Winter is a good time of year to fish the major lakes in the Kiewa/high country area such as Lake Dartmouth and Khancoban Pondage.
My good mate Sandy Hector and I headed to Khancoban pondage recently for a winter trip, and one thing I can tell you is that global warming was not the main topic of conversation! It was bloody freezing.
It was dull, and rained on and off all morning, and after lunch when the rain finally cleared, the nearby hills were caked in a white blanket of newly fallen snow. It was almost as cold as it was beautiful.
I love Khancoban Pondage, and if there is one thing I love even more than the lake itself, it’s the drive up there. Sandy’s car thermometer showed that it was 2C and raining quite heavily at times as we passed the pine plantations near Koetong, and we saw fallow deer and shared a few laughs.
The fishing was OK first thing in the morning. Using mudeyes suspended under a float we managed to land one fish each and both lost a handful each also. By mid-morning it had gone quiet, and by lunchtime the action was dead which is where it stayed for the rest of the day, we never had another touch after lunch.
I lost three trout on a cast soft plastic, and we both lost a few on mudeyes.
Other boats revealed the same story; action in the morning with plenty of lost fish. The trout must have just not been aggressively feeding enough.
Still, we had a fantastic, freezing cold day with lunch time being very welcomed not by the hotdogs and porterhouse steak cooking on the portable gas BBQs, but by the fact that I could warm my hands up over the portable gas BBQs.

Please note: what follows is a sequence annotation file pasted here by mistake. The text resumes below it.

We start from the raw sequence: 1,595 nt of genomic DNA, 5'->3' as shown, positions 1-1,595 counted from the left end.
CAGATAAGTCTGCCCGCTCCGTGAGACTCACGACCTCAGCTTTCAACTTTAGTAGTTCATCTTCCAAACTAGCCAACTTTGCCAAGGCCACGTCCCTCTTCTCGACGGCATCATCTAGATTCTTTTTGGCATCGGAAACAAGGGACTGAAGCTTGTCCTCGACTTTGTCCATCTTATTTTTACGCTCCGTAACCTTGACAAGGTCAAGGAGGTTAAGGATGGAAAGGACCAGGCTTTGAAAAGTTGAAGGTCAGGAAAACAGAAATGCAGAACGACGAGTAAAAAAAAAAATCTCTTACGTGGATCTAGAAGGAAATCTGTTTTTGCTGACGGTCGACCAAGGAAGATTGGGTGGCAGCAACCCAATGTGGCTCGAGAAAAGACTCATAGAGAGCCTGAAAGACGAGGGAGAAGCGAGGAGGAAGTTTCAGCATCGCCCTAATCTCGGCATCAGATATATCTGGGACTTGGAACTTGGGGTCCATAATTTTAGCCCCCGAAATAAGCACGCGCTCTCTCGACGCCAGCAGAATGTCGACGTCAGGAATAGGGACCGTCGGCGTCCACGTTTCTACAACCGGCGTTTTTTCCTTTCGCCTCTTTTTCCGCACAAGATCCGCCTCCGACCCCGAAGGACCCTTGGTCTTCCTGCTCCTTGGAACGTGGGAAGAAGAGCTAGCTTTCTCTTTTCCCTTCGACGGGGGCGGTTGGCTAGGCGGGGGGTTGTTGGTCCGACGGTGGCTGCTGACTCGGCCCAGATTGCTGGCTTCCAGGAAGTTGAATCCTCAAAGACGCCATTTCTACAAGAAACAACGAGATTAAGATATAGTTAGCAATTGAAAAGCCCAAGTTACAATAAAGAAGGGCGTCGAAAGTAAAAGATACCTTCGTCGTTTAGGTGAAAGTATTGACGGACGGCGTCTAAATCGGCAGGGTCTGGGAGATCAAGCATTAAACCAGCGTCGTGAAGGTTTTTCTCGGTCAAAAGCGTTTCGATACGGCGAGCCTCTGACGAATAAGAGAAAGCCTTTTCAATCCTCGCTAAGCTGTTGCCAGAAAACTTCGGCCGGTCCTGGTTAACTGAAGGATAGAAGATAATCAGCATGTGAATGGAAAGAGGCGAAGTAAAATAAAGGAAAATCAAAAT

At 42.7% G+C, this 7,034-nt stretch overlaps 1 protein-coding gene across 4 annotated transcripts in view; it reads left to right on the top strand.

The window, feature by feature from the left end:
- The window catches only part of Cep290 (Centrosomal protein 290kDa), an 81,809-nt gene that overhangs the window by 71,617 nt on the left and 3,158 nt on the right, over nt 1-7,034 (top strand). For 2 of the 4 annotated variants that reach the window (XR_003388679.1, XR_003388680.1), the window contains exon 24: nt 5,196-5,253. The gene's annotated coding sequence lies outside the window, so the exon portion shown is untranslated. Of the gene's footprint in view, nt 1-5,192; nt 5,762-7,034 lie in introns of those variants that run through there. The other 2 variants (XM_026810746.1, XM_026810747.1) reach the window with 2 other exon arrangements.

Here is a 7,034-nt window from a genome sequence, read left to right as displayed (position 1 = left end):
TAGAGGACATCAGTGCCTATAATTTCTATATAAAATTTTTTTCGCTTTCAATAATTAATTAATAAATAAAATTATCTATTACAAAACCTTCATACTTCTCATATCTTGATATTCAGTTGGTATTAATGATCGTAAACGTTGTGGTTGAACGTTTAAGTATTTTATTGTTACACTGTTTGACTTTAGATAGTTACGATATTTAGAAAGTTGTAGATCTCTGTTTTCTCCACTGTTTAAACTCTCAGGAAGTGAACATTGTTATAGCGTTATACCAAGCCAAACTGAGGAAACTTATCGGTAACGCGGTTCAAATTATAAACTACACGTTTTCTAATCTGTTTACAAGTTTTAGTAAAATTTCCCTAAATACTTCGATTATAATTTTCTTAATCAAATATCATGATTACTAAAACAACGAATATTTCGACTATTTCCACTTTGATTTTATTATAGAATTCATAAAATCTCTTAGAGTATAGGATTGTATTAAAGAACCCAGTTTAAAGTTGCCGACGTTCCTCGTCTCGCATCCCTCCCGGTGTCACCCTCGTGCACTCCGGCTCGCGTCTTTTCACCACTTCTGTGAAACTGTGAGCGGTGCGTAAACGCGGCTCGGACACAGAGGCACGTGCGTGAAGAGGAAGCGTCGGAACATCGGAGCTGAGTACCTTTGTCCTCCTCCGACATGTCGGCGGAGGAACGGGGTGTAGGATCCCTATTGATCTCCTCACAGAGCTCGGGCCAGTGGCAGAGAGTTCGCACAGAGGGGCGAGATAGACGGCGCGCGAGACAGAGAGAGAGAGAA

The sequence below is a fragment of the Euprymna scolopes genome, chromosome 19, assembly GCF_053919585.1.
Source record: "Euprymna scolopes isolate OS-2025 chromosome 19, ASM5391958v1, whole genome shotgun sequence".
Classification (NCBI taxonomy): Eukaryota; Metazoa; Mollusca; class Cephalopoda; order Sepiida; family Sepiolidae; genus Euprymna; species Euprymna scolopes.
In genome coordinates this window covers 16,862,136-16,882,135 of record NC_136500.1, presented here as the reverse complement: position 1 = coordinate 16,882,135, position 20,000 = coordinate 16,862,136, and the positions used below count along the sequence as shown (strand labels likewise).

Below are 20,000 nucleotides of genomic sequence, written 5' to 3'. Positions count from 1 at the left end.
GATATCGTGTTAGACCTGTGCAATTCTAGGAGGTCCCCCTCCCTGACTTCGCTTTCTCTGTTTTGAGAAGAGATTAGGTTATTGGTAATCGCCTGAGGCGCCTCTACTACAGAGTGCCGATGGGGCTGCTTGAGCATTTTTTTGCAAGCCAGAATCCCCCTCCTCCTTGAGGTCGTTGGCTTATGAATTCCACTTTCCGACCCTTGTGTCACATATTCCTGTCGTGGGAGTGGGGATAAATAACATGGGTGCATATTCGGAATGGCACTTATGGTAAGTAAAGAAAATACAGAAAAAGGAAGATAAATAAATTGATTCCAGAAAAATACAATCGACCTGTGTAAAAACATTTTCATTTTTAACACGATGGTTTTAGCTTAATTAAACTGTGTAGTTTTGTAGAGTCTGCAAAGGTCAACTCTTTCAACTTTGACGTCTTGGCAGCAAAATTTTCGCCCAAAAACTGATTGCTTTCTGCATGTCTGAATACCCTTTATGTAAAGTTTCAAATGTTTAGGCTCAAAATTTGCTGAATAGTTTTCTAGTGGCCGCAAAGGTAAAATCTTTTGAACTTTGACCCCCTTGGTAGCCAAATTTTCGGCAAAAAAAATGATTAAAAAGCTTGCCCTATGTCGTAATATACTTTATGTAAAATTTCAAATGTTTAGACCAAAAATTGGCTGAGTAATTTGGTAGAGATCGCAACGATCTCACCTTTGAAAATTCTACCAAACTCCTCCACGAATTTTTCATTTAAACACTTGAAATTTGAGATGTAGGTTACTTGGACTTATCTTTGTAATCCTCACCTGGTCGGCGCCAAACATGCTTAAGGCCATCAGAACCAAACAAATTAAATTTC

Words alone simply cannot describe how much I am looking forward to the upcoming trout season reopening on Saturday September 3. I am expecting the rivers to be quite high. At the time of writing this report, the rivers are all very high, and we still have a few weeks of winter ahead before the streams open.
Conditions may be tough, especially in the unregulated creeks and rivers such as the Kiewa that will be carrying a lot of water.
The only unregulated waterway in the area will be the Mitta Mitta River below Lake Dartmouth so if we get floods, the Mitta Mitta will be the place to head, especially the area between Mitta Mitta township and Lake Dartmouth.
Drifting worms into the holes with a number 8 or 10 hook weighted down with a couple of small split shot sinkers will be your best bet in just about all the streams in the area.
Casting bladed spinners, and small hardbodied lures will no doubt also be effective, however with the high water levels, I just think that drifting worms will be the standout technique.
Standout areas will be the Kiewa between Dederang and Mt Beauty, The Mitta Mitta between Eskdale and Lake Dartmouth, Snowy Creek anywhere upstream of, and including Mitta Mitta township and little Snow Creek upstream of Eskdale.
All of these streams will be high, and wading will be difficult and dangerous, so take care while wading and don’t take any risks, because the water draining the snow capped mountains in September is bitterly cold.
Aside from the great trout fishing in this area, the redfin and yellowbelly fishing may be just starting to pick up in Lake Hume as the days get longer and the sun gets just a little warmer.
The fishing will be slow for both species, especially at the start of the month, but into the second half of September I would expect anglers to start picking up one or two here and there.
On the subject of redfin, Alans Flat Waterhole has a good population of redfin. The average size is pretty small, but the small lake is sheltered from the wind and provides a much safer environment, especially on a windy day. The lake has public toilets, picnic tables and an undercover area.
Aside from the redfin, it should still have reasonable numbers of yearling rainbow trout swimming around, remnants of the July school holiday stockings.
It has been stocked with yellowbelly over the last few years that could turn up as a surprise by catch at any time.Reads: 2407